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Lord Tope: My noble friend Lady Hamwee did not actually use the words, "I have a dream", as the noble Baroness, Lady Carnegy, suggested, but she might well have done. I too have a dream. I have a dream that one day we shall have a central government who trust local government. That goes to the heart of the matter.

My noble friend made clear that she was moving the amendment to raise the twin principles of financial freedom and accountability. Quite deliberately, we have

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not tabled amendments which tie that up in great detail. My noble friend referred to our preferred method of devolved income tax and so on. Those are important details which should be debated but those debates should take place once we have agreed the principle. Today, we wish to raise the principle of the matter.

The first principle is that of financial freedom. We are talking about electing a mayor and assembly for our capital city and an electorate of a little over 5 million. It is to be an authority which the Government keep telling us is not the same as local government but is not regional government either. Whatever it is, it is a substantial body which should be trusted by central government to have the financial freedom it needs to be able to implement the wishes of the people of London.

That takes me to the next principle; namely, accountability. We do not suggest for one moment, nor should we, that the authority and mayor should have an unfettered freedom either to raise or reduce taxation on a whim. We are talking about tax-varying, not tax-raising, powers. The accountability is considerable. First, the mayor is accountable to the electorate of London. It will be a foolish mayor indeed who seeks dramatic changes in taxation. Even should that happen, it must be authorised by an elected assembly which is also accountable to the people of London. We say that that should require the assent of a two-thirds majority of that assembly, which is no mean task, as my noble friend said. Therefore, there is a considerable degree of accountability.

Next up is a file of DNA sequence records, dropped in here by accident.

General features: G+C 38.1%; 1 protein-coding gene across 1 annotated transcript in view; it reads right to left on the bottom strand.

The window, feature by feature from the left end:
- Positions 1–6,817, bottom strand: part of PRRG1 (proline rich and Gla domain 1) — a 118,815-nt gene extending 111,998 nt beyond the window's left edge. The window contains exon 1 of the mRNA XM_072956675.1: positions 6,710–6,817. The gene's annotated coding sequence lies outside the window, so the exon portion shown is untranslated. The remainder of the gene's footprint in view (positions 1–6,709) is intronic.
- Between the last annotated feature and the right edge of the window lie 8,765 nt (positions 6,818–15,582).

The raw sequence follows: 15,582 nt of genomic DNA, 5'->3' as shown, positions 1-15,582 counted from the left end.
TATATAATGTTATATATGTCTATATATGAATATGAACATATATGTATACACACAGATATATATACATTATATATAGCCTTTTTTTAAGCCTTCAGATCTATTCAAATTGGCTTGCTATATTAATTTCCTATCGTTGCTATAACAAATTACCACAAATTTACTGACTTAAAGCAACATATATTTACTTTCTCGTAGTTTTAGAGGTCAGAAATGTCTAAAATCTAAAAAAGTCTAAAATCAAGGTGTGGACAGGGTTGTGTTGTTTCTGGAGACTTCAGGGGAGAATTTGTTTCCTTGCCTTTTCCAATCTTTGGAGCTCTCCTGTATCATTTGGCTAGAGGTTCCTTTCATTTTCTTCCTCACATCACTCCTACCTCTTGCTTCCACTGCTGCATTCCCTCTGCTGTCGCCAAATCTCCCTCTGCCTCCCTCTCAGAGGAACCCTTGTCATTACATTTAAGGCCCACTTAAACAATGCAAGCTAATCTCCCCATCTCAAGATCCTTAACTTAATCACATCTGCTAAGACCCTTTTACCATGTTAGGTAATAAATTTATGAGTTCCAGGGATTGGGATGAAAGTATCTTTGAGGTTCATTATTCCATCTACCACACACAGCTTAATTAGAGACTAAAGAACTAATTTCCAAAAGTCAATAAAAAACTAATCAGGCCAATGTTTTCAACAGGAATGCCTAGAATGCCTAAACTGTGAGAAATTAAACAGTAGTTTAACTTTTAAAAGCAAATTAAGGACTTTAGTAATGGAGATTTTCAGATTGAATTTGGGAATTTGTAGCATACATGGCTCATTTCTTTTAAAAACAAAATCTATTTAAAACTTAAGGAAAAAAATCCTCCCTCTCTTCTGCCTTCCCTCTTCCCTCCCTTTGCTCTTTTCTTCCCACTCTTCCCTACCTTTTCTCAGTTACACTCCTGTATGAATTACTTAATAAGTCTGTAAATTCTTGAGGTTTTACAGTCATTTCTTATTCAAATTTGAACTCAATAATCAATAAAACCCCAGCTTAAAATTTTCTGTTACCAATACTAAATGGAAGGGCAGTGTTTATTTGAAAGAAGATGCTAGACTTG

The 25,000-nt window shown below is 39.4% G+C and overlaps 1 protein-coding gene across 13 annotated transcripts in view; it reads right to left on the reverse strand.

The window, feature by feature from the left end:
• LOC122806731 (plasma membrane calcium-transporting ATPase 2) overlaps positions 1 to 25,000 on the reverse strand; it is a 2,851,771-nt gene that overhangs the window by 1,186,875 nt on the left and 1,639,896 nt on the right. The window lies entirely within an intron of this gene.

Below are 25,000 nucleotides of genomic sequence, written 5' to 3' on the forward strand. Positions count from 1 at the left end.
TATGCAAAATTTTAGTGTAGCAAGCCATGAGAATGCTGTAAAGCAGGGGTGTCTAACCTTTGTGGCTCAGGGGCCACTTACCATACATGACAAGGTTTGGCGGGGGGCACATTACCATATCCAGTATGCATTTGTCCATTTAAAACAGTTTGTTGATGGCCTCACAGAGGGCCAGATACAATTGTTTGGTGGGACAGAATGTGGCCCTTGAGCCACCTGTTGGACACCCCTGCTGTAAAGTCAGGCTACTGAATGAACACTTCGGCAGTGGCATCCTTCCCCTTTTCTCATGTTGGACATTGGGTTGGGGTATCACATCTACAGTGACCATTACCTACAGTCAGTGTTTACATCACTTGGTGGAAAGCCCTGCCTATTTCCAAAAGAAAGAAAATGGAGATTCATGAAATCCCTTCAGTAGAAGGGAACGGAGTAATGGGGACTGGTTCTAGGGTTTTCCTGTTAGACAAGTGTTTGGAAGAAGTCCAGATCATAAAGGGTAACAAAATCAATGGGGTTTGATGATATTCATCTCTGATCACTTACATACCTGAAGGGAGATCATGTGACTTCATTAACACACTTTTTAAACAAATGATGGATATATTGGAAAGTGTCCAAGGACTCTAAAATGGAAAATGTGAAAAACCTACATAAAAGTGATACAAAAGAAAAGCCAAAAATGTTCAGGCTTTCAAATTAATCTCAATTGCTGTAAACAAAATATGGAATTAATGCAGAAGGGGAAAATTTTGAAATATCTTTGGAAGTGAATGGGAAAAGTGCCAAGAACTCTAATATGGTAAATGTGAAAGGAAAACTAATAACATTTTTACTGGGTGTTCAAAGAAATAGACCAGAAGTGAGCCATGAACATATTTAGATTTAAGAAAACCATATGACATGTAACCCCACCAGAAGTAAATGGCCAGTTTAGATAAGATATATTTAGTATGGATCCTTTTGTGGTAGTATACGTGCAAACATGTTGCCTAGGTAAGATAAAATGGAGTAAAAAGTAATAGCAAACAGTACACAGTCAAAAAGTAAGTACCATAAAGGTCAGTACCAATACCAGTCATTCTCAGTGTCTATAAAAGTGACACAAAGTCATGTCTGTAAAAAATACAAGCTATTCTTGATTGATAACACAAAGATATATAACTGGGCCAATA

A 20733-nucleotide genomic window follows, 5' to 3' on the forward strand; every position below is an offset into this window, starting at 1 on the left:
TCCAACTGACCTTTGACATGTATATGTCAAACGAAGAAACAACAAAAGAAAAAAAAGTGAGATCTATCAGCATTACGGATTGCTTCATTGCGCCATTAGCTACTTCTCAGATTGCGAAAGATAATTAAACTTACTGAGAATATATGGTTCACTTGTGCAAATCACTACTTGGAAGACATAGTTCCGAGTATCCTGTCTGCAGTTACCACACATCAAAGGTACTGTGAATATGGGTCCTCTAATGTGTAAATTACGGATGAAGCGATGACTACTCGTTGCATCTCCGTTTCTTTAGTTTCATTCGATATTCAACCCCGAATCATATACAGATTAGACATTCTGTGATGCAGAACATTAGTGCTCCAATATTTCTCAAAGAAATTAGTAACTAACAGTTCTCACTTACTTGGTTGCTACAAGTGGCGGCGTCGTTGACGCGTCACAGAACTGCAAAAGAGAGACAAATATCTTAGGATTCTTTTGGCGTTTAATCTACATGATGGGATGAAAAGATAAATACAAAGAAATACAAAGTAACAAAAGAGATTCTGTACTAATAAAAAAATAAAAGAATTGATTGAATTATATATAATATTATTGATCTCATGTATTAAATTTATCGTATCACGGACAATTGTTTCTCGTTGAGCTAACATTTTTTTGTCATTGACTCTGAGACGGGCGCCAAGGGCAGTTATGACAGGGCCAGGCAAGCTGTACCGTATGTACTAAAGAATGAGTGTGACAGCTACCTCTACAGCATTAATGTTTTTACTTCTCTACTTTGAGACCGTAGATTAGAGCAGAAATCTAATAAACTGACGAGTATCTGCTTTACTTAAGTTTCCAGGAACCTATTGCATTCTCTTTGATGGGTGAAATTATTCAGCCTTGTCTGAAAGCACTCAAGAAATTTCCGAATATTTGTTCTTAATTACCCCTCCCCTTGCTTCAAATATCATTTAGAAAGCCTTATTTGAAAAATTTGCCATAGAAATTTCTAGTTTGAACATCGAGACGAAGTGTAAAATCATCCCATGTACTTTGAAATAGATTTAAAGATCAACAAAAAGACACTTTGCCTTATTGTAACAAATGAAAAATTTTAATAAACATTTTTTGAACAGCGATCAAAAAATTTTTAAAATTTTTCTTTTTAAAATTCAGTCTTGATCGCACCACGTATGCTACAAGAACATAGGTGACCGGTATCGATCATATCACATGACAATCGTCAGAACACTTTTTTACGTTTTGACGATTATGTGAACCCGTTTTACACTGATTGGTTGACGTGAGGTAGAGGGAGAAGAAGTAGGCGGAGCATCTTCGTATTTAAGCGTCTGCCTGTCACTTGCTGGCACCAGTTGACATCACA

Most important is the question of to whom, ultimately, the authority is accountable. The Government say that it is accountable to the Secretary of State. We say that the authority should be accountable to the electors of London, the people who put them there. That is why we say that any tax-varying powers should be subject to a referendum and only if a majority is obtained in that referendum may a proposal ahead. The Government say that the Secretary of State knows better than the people of London. We disagree with that very strongly.

The noble Lord, Lord Dixon-Smith, is right to say that the devil is in the detail. Certainly, were that principle to be agreed now we should be the first to accept that there needs to be much more detail and we should be delighted to have an opportunity to come back and propose some of that detail. But we raise this matter on the principle that the major authority in the country, in our capital city with its first elected mayor, should be given the financial freedom to do what the people of London wish to be done. The people of London should be asked, and be able, to give that authority through a referendum. If we can agree that important principle today, which is at the heart of these proposals, or at least indicate a willingness to agree it, we can then go into the detail which the noble Lord, Lord Dixon-Smith, is so keen to address.